And this is why, Donovan said, the city must fight to maintain Coronado’s interests.
The Navy’s aircraft carriers
The U.S. Navy is considering an increase to the number of days three aircraft carriers could be in port simultaneously at Naval Air Station North Island. Three carriers, with 5,000 to 6,000 sailors each, currently can only be in port for 29 days per year, and the proposed increase would allow 180.
“This is where we have to try to be more forceful and make ourselves heard at the Department of Defense,” Donovan said. “This has the potential to severely impact life on Coronado.”
More sailors in port would congest streets and increase pollution, Donovan said. But he worries a less obvious challenge may be lurking.
“There are only two shipyards that are nuclear capable in the west,” he said. “One is in Bremerton (Wash.), and the other is in Pearl Harbor (Hawaii). Bremerton is getting overwhelmed because they do submarines and all kinds of other overhauls. So what I think is pretty clear is they want to be able to send a carrier to have a maintenance period here.”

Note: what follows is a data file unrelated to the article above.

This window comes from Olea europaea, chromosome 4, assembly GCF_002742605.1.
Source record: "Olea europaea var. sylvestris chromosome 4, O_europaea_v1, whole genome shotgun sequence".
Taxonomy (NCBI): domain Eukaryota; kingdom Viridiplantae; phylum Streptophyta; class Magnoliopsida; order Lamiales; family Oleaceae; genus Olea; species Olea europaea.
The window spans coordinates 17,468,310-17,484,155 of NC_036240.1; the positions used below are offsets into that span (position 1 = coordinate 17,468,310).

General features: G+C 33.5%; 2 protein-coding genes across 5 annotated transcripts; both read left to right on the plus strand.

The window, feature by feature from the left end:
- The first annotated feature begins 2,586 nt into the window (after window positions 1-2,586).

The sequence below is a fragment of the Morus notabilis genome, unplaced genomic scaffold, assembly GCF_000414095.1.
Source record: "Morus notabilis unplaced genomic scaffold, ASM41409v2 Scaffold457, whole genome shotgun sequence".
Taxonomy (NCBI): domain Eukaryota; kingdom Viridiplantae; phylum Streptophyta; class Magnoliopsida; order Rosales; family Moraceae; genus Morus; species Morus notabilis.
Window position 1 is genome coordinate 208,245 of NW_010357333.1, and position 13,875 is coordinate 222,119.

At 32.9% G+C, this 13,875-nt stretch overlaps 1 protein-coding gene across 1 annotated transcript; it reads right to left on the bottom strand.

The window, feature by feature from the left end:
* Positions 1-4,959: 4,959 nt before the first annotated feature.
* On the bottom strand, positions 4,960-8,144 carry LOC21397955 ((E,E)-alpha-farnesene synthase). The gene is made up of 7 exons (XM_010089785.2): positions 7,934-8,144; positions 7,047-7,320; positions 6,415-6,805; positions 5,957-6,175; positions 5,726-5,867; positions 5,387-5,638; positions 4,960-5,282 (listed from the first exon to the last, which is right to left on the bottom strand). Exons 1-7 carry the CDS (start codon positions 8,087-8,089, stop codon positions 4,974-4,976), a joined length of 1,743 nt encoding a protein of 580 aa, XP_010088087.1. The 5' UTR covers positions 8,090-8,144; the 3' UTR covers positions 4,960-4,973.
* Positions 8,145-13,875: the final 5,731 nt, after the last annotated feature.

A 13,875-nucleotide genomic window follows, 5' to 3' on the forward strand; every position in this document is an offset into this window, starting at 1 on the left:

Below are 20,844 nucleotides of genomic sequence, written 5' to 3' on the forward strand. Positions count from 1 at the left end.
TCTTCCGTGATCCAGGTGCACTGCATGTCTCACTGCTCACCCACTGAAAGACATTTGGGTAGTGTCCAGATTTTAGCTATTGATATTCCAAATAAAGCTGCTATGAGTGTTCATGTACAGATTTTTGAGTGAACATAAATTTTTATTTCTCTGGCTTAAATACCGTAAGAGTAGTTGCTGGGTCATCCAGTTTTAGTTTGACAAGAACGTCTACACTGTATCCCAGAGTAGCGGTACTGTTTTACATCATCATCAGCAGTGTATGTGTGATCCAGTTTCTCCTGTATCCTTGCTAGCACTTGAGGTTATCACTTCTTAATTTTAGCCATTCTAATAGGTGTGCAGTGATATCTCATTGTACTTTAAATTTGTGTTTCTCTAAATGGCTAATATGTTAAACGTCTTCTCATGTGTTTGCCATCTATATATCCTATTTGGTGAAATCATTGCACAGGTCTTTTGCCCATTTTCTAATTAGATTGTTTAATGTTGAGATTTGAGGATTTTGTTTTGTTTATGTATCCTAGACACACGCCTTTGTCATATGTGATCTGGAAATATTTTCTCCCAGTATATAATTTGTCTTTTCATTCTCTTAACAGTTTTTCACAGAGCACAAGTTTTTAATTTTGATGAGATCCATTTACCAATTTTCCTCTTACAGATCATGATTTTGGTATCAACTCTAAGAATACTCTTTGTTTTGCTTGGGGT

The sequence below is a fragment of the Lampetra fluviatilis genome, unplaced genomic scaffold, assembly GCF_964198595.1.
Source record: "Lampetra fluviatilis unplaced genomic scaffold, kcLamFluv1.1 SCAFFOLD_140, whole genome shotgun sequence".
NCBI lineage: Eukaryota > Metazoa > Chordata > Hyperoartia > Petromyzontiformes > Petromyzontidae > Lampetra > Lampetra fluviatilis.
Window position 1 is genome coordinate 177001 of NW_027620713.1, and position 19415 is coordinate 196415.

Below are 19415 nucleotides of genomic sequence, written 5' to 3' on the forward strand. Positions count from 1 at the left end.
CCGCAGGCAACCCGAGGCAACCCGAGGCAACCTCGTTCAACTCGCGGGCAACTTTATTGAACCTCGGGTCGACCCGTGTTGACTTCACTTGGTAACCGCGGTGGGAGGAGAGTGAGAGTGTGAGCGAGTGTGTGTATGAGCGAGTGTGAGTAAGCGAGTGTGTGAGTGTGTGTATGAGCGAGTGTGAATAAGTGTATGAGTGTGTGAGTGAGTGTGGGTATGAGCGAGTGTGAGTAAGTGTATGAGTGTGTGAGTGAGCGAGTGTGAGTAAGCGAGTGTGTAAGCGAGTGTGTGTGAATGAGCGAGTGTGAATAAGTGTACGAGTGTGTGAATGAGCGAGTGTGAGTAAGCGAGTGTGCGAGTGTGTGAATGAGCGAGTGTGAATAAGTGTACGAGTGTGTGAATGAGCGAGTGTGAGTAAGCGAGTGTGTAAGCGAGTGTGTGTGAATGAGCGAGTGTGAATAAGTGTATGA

In 2021, the USS Abraham Lincoln completed a six-month maintenance period at NASNI.
“It was a disaster,” Donovan said, referencing not only the sailors in port during that time, but also, the influx of shipyard workers in the city.
Other ‘sleepers’: Recycled water, infrastructure, historic preservation
Infrastructure isn’t the most exciting topic, Donovan said, but it’s a key part of a city’s obligation to its residents. He points to recent storms that prompted flooding in the streets of Coronado and the city’s plan to alleviate it.